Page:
The role of working memory components and planning in multitasking situations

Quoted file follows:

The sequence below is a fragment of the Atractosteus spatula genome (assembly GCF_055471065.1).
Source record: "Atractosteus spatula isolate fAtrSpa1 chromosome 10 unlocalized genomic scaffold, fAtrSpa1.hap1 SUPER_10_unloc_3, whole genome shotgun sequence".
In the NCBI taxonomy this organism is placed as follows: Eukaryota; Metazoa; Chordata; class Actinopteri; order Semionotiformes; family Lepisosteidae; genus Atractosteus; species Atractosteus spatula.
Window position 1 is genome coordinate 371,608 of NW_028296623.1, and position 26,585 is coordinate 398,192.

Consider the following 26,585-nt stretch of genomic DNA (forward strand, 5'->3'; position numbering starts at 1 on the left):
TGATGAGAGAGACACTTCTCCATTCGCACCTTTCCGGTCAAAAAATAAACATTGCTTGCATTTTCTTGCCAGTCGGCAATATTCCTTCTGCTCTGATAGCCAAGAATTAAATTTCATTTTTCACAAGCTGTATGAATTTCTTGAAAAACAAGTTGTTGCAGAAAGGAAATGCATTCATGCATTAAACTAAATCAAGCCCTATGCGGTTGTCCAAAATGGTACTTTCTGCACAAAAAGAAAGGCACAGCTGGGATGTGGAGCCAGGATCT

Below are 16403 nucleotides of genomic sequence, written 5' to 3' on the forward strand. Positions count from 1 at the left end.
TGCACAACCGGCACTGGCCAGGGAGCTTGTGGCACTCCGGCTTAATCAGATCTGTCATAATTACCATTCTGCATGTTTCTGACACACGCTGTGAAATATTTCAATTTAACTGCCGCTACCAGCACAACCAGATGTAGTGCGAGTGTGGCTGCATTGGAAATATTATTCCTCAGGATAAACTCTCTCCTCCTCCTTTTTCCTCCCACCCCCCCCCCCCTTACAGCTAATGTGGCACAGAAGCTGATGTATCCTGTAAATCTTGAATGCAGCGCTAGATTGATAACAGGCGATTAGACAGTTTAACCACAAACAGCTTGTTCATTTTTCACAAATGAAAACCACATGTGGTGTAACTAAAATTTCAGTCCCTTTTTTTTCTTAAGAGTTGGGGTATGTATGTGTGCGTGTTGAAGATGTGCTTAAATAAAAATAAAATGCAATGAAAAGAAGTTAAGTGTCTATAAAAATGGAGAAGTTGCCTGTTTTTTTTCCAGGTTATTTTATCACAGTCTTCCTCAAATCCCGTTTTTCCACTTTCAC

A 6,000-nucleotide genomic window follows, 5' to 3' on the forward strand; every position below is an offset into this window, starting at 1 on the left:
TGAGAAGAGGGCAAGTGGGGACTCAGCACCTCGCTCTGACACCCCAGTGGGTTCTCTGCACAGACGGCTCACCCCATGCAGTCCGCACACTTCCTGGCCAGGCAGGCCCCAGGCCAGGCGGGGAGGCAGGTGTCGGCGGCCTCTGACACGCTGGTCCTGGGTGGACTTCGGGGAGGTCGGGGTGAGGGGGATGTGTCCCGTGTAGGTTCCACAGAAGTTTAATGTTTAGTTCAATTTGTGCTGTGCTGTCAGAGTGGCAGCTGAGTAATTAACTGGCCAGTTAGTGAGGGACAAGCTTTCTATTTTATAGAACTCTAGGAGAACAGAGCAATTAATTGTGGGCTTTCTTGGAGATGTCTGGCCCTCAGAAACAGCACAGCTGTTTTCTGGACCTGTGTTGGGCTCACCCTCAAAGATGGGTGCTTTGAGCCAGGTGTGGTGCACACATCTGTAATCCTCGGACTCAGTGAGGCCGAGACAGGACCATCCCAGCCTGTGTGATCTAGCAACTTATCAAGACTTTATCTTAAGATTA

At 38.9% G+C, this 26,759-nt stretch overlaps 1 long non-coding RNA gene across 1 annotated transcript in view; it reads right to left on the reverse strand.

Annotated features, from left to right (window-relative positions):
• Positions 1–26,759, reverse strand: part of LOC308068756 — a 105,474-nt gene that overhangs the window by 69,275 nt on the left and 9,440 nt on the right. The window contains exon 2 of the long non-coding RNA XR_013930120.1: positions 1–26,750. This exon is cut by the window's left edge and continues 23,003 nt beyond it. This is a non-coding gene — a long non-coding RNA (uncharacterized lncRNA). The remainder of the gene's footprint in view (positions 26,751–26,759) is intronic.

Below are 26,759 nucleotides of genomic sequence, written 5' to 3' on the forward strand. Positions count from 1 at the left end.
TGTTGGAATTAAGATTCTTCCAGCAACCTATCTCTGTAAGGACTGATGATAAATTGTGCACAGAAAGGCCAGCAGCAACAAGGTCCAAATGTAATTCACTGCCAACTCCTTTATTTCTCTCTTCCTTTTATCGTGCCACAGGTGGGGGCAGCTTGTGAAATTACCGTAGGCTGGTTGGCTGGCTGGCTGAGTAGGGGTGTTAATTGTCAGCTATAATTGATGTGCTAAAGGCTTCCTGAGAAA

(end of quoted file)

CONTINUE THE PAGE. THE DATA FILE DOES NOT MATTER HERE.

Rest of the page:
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Multitasking refers to situations where a person undertakes multiple tasks in a limited time period by interleaving tasks. Past research has focused on the role of working memory (WM) in multitasking in terms of individual capacity, planning and the involvement of WM components. This study, using an interruption paradigm, was designed to investigate whether there is a role for the phonological loop or visuo-spatial components of WM in multitasking. We also considered whether there is evidence of planning in multitasking situations. The main task involved memorising a list of errands, two with specified collection times, and manoeuvring in a virtual environment to complete the errands within a limited time period. Performance was measured in terms of errands completed, efficiency of completion and items collected at specified times. The interruption was an unexpected task designed to load onto either the phonological loop or visuo-spatial working memory and expected to disrupt rehearsal of the primary task. The experimental hypotheses were that performance on the main task would be disrupted in the interruption condition compared to the control condition. Furthermore, the interruption tasks would have a differential disruptive effect giving an indication of the WM components primarily involved in the main task. Analysis of the results indicated a statistically significant difference in performance between the control and interruption condition. However, in contrast to the hypothesis, performance was higher in the interruption condition. There was no statistically significant difference in performance in the verbal interruption condition in comparison to the visual condition. Therefore, the findings did not support the experimental hypotheses. Finally, the order in which individuals collected errands was analysed for evidence of planning. When discussing the results we considered what the findings reveal about the role of WM components in multitasking. Also considered are limitations of the study and characteristics of the interruption paradigm which may have influenced the results.